It will last all of seven minutes, but as engineers say, it’s all a “gulp moment”.
NASA’s Mars Science Laboratory’s (MSL) entry, descent and landing (EDL) – will determine the fate of the mission. And MSL’s aeroshell is absolutely vital to getting the Mars Curiosity Rover safely down on the sands of Mars.
Built by Lockheed Martin, the aeroshell comprises a back shell and a heat shield.
“This aeroshell at nearly 15 feet across is the largest capsule we’ve ever flown and the design had to address the large size and weight of the rover along with the requirement for landing at a more-precise point on Mars, said Rich Hund, aeroshell program manager for Lockheed Martin Space Systems Company’s support of the NASA mission.
The back shell protects the Curiosity rover during cruise and descent, and provides structural support for the parachute and the unique descent stage, a system that will lower the rover to a soft landing on the surface of Mars.
According to a Lockheed Martin press statement, the biconic-shaped back shell is covered with a thermal protection system composed of the cork/silicone super light ablator (SLA) 561V that originated with the Mars Viking landers of the 1970s.
Because of the extreme heat the unique entry trajectory through the atmosphere will create, the heat shield uses a tiled Phenolic Impregnated Carbon Ablator (PICA) thermal protection system.
This will be the first time PICA has flown on a Mars mission.
Peak heating occurs about 75 seconds after atmospheric entry, when the heat shield temperature will reach about 3,800 degrees F. Peak deceleration occurs about 10 seconds later, with maximum deceleration forces possibly reaching as high as 15 Gs.
After MSL finishes its guided entry maneuvers — at an altitude of about seven miles and a velocity of about 900 miles per hour, the parachute – 51 feet in diameter – deploys about 254 seconds after entry.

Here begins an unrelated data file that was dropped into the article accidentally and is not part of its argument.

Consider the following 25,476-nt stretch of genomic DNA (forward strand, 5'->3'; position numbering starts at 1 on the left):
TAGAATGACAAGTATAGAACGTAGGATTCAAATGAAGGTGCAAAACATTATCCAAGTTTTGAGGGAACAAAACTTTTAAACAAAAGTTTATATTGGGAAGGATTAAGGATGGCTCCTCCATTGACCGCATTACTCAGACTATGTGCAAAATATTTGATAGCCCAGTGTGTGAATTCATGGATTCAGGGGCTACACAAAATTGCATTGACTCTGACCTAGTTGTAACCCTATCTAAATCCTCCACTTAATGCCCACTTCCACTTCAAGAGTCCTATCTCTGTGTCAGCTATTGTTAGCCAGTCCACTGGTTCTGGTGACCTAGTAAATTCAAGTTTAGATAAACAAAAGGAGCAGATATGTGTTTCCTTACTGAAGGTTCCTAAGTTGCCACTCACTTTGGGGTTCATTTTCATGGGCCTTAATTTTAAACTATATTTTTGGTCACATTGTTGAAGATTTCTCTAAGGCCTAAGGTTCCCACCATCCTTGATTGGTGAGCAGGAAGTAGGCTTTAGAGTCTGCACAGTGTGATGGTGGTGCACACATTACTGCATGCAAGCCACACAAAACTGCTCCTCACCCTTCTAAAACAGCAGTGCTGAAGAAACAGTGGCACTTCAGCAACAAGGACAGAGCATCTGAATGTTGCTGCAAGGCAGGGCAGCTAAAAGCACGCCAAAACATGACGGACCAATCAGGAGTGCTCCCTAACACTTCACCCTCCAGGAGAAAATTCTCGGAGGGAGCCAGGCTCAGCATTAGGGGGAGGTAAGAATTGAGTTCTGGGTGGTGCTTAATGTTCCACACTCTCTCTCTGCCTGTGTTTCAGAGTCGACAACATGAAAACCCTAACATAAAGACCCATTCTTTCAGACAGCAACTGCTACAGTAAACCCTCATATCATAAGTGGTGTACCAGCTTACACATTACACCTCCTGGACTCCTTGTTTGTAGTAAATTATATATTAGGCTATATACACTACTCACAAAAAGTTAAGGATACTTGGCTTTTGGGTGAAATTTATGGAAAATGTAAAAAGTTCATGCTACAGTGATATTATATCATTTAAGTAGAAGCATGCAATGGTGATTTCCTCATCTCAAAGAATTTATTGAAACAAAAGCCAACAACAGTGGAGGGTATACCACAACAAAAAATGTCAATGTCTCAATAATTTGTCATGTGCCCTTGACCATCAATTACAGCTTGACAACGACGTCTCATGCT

Twenty-four seconds later, the heat shield separates and drops away with the spacecraft at an altitude of about five miles and traveling at a velocity of about 280 miles per hour.
Just a mile above the ground, and falling at 180 miles an hour, eight throttleable retrorockets on the descent stage begin firing.
Sky crane maneuver
Decelerating abruptly to 1.7 miles per hour, nylon cords begin to spool out to lower the rover from the descent stage in the “sky crane” maneuver. The rover’s wheels and suspension system, doubling as landing gear, rotate into place just before touchdown. When Curiosity senses touchdown, the connecting cords are severed and the descent stage flies out of the way, coming to the surface at least 492 feet from the rover’s position.
Soon after landing, Curiosity’s computer switches from EDL mode to surface mode. This initiates autonomous activities for the first Martian day on the surface of Mars, Sol 0.
The time of day at the landing site will be mid-afternoon — about 3 p.m. local mean solar time at the destination: Gale Crater.
The folks at Lockheed Martin have issued an interesting and informative video about MSL’s sky dive to Mars – “Protecting Curiosity”
Check it out at:
By Leonard David
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